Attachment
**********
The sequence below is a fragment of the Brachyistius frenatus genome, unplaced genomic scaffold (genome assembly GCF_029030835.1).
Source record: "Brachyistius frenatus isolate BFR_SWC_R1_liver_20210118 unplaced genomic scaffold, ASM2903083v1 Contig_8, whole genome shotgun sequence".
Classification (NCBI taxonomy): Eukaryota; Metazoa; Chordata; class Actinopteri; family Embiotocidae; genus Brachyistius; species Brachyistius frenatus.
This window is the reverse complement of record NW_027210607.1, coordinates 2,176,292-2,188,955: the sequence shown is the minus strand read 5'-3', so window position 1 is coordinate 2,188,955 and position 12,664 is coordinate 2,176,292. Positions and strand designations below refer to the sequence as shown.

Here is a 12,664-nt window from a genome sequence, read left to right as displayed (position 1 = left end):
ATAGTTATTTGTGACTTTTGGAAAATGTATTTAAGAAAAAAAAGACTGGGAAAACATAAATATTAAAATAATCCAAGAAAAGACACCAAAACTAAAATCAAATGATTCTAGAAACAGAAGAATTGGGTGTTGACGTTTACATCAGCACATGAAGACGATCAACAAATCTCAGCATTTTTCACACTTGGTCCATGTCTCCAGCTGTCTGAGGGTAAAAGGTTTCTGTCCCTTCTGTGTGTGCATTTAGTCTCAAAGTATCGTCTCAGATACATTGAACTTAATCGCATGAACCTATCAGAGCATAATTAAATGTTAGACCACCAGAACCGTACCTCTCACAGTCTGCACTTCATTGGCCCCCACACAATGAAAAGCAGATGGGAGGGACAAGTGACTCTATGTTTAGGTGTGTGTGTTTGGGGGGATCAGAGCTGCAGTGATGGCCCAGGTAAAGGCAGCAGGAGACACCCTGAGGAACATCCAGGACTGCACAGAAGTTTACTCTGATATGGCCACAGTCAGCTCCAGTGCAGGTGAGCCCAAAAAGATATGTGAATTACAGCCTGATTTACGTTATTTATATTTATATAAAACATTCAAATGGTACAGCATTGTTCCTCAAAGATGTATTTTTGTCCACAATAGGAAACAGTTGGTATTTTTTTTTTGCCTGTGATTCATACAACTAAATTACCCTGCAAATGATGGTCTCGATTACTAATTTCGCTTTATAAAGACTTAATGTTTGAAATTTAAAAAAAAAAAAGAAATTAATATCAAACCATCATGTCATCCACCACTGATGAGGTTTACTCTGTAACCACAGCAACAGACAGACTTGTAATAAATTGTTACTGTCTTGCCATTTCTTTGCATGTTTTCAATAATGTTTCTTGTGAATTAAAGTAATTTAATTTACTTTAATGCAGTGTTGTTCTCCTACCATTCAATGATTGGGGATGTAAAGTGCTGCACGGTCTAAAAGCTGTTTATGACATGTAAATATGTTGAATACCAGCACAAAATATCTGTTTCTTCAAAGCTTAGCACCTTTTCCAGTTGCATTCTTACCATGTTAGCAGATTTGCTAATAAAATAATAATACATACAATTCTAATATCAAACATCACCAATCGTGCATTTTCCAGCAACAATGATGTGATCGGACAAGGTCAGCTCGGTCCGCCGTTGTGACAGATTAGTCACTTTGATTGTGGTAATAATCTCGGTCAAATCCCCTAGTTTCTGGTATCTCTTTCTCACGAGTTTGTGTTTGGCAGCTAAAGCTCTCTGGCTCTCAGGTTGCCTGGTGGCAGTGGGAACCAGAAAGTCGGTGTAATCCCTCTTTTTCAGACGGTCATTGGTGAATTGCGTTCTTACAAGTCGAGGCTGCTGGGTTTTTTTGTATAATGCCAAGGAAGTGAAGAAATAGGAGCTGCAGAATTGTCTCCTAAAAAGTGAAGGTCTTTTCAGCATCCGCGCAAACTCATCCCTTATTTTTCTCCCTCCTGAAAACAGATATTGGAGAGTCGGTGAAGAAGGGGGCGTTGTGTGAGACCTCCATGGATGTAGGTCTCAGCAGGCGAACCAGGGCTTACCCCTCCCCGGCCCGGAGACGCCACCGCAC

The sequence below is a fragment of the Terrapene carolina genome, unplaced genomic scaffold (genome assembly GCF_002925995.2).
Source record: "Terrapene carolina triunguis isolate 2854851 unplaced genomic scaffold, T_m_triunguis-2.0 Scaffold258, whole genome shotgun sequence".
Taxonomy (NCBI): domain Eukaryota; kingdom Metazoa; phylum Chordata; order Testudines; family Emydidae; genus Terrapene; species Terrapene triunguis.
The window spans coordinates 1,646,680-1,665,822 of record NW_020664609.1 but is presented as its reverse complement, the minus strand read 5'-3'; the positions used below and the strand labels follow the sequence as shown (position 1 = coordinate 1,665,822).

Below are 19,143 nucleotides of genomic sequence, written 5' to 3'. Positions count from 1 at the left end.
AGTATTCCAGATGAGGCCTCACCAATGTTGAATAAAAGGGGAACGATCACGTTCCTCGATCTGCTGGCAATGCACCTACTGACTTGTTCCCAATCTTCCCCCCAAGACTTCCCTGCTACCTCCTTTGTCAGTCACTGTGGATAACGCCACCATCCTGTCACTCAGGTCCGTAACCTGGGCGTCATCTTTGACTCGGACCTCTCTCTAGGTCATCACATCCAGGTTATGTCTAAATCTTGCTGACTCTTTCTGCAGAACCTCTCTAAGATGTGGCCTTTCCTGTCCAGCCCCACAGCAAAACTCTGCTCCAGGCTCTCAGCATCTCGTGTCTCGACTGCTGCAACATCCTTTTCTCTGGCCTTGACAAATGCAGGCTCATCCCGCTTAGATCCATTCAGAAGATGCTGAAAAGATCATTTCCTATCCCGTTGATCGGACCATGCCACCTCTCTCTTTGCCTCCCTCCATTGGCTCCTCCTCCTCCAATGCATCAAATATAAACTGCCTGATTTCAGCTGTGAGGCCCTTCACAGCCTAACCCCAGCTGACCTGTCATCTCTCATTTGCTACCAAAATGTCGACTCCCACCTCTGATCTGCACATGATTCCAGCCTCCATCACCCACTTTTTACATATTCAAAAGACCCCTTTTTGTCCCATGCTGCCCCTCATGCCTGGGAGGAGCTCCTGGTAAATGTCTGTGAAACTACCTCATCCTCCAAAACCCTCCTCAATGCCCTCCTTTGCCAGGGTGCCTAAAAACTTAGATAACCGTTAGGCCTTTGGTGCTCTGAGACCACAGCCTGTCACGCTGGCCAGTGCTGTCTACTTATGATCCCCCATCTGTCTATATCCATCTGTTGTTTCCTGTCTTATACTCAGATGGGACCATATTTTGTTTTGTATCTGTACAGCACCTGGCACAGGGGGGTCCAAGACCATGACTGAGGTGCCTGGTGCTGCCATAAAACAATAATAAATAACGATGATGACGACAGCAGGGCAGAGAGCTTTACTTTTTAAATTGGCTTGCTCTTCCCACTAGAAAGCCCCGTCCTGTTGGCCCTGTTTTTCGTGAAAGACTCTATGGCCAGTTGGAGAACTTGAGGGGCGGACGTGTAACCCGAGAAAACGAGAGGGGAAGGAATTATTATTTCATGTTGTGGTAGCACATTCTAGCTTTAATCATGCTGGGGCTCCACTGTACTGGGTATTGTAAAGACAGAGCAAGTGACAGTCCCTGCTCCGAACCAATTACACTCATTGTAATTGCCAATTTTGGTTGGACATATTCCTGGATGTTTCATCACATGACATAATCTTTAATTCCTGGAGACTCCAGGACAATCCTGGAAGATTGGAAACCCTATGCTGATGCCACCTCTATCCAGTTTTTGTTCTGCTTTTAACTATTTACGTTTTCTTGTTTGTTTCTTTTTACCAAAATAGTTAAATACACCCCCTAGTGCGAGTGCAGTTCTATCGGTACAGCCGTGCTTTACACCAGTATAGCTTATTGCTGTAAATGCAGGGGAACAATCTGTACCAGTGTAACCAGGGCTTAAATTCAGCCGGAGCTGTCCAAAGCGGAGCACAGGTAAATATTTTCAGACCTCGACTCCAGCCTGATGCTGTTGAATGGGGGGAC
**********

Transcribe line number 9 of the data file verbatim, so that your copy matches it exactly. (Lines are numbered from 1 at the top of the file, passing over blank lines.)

Taxonomy (NCBI): domain Eukaryota; kingdom Metazoa; phylum Chordata; order Testudines; family Emydidae; genus Terrapene; species Terrapene triunguis.